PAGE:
Itís another cold morning but it feels so good to me.
As I pass the entrance gate, I see something up ahead in the road. A fox! Oh itís beautiful. The little dog crosses the road quickly and disappears into the underbrush.
As I approach Soda Butte East I see Rick so I stop. He has 926F to the south but nothing on 965. I scan in the dark from here as Laurie goes on to eastern curve, looking north.
Rick heads further west, then calls us to come to Footbridge. He had a brief glimpse of a few wolves on the ledge trail heading west. So Laurie & I go to Trash Can and look north. Nothing. We do hear howling but it seems to come from the south-facing side. And we see several elk up high on the north side but they donít look nervous.
We wait a while longer for something to develop but it doesnt. Laurie heads to Slough to look for Junctions. I drive slowly back east but mysteriously miss a few radio broadcasts. Some of the Lamars come down and cross to the south. When I get to Hitching Post I hear howling from the ledge trail area and then an answering howl, one deep voice, from the south. I try to find that wolf but canít. Then I notice people stopping at the Confluence east and several photogs get out of their cars very excitedly.
I head there and park at Confluence, looking back east. By this time Stacy has climbed up Geriatric and sees the gray Lamar pup in the river bottoms. I find it too. Itís the pup with the least amount of mange. I watch this pup, seemingly forlorn, wandering around in the confluence, trying to find the scent trail of his pack. I wonder what he was doing when they took off?
He howls a lot but the sound is not carried to us and I donít hear any answers from the south. Putting two and two together, I suppose 926 and the others headed south early this morning and now this pup has been left behind.
Some of the visitors who watch with me worry about him, but I remind them that he is in his home territory and that this happens fairly often. I think heíll be fine and the adults will come back soon.
I donít know what is wrong with my radio, but I hear a few more broadcasts - enough to know that something is going on at Slough. Itís still early just past 8AM. So I head west to see what it is.
I find everybody at Longs. The Junctions have a carcass on the north side of the road, which has been commandeered by two grizzlies! The wolves are in two groups Ė five on the south side and the rest on the north side.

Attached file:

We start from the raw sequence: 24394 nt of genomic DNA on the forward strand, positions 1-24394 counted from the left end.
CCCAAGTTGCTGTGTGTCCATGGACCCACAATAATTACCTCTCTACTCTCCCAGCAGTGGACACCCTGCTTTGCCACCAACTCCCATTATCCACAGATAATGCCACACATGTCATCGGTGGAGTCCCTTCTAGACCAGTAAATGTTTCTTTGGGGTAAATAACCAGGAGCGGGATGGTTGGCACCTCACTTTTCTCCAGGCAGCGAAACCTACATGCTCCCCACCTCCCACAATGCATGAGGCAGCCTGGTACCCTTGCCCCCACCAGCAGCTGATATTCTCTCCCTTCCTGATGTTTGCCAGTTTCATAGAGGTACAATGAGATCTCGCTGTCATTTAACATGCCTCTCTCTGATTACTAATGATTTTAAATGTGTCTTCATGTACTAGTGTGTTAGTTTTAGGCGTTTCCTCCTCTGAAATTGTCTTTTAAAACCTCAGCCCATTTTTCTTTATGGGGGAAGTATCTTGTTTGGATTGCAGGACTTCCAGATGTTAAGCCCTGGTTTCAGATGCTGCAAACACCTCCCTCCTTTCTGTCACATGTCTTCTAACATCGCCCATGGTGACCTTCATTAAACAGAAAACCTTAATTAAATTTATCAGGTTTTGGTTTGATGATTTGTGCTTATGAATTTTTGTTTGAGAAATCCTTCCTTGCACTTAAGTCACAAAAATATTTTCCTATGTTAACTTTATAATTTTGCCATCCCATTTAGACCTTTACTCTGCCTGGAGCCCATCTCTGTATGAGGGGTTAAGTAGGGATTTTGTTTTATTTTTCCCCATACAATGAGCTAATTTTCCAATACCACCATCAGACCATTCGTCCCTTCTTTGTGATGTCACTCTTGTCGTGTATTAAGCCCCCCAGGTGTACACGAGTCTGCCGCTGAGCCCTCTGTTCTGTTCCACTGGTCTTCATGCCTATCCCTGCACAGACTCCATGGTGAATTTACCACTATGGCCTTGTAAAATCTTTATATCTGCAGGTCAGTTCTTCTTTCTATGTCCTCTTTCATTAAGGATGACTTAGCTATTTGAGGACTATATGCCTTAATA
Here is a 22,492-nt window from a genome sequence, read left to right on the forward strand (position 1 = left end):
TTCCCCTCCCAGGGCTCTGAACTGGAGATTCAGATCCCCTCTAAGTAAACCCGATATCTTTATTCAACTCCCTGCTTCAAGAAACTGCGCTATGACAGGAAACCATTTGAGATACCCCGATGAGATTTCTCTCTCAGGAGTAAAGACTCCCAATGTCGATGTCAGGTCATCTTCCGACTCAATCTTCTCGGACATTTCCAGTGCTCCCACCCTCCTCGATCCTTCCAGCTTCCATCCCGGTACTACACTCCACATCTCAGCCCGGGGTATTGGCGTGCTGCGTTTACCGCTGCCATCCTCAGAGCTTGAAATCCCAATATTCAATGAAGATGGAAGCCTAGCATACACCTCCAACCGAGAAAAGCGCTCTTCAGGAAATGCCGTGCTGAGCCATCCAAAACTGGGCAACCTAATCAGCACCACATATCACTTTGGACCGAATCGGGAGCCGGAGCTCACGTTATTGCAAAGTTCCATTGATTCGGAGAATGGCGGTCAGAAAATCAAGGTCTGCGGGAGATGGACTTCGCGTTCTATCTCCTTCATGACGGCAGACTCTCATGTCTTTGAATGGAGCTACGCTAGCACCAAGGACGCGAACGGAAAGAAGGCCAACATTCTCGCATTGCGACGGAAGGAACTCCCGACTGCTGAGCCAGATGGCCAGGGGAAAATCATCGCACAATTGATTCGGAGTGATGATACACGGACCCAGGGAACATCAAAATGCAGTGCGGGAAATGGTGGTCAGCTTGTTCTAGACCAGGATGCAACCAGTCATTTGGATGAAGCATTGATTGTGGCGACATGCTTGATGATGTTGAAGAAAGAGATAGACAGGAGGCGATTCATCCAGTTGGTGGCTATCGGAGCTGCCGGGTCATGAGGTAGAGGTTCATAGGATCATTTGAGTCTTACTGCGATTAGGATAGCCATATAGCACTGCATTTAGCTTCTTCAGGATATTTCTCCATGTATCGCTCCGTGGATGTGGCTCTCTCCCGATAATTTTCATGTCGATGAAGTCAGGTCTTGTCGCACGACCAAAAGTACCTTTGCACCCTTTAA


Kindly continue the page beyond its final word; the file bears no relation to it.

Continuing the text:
One bear is dominating the carcass and a smaller one rests a few yards north, in tall sage. Some of the braver (hungrier?) wolves begin to approach the bear on the carcass but they donít really mount much of an attack. Just a reconnaissance mission. They end up thinking better of a charge and turn back.
In this sighting, I mostly see various individuals in small groups at a time, so itís hard to know just how many are actually there. I do recognize 890M, 911M, and 968F, who Laurie says is a recently-returned black female. She may have been ďpushed outĒ by her sister, the alpha female 970F, in an effort to reduce breeding opportunities. But now 968F is back. Most wolves prefer to live in a pack.
I have a total of 4 blacks and 3 grays on this side but I think there are more that I donít see.
Behind us, on the south side, we have 969F, a gray, and four gray pups. They have been howling on and off. Then 969 gets up and starts to head west, fairly high on the hill, advancing towards our direction, looking steadily at the area where we presume the north side wolves are.
It affords us a nice view of them. Itís interesting to see how robust and healthy these Junction pups look compared to the Lamar pups. They are bigger and of course, fluffier. They sit on their haunches, bedded straight above us, and howl to their family across the way. Sometimes we hear a response but mostly we donít. The morning air is still so cold, you can see the wolvesí breath when they howl.
At one point the group on the north begins to head for the road Ė close to the Lamar Bridge. We see six or seven of them sporadically in that area, but either they changed their minds or perhaps there are more cars down there than we can see from here. No one is sure. But they do not cross. Eventually we see several of them moving back west.
The small grizzly accepts defeat and leaves but the dominant bear is not going anywhere. The wolves are now all bedded and itís time for me to head back to Bozeman.
I say my goodbyes and drive west. At Boulder I spot two coyotes running up the side of the hill. How about that? I have a three dog day!
Today I saw: 2 grizzly bears, bison, coyotes, elk, a fox, pronghorn, 13 wolves from two packs (The larger gray pup of the Lamars, and 12 of 19 Junctions (890M, 911M, 969F, 968F (recently returned) 4 gray pups and 4 more unidentified adults) and the spirit of Allison.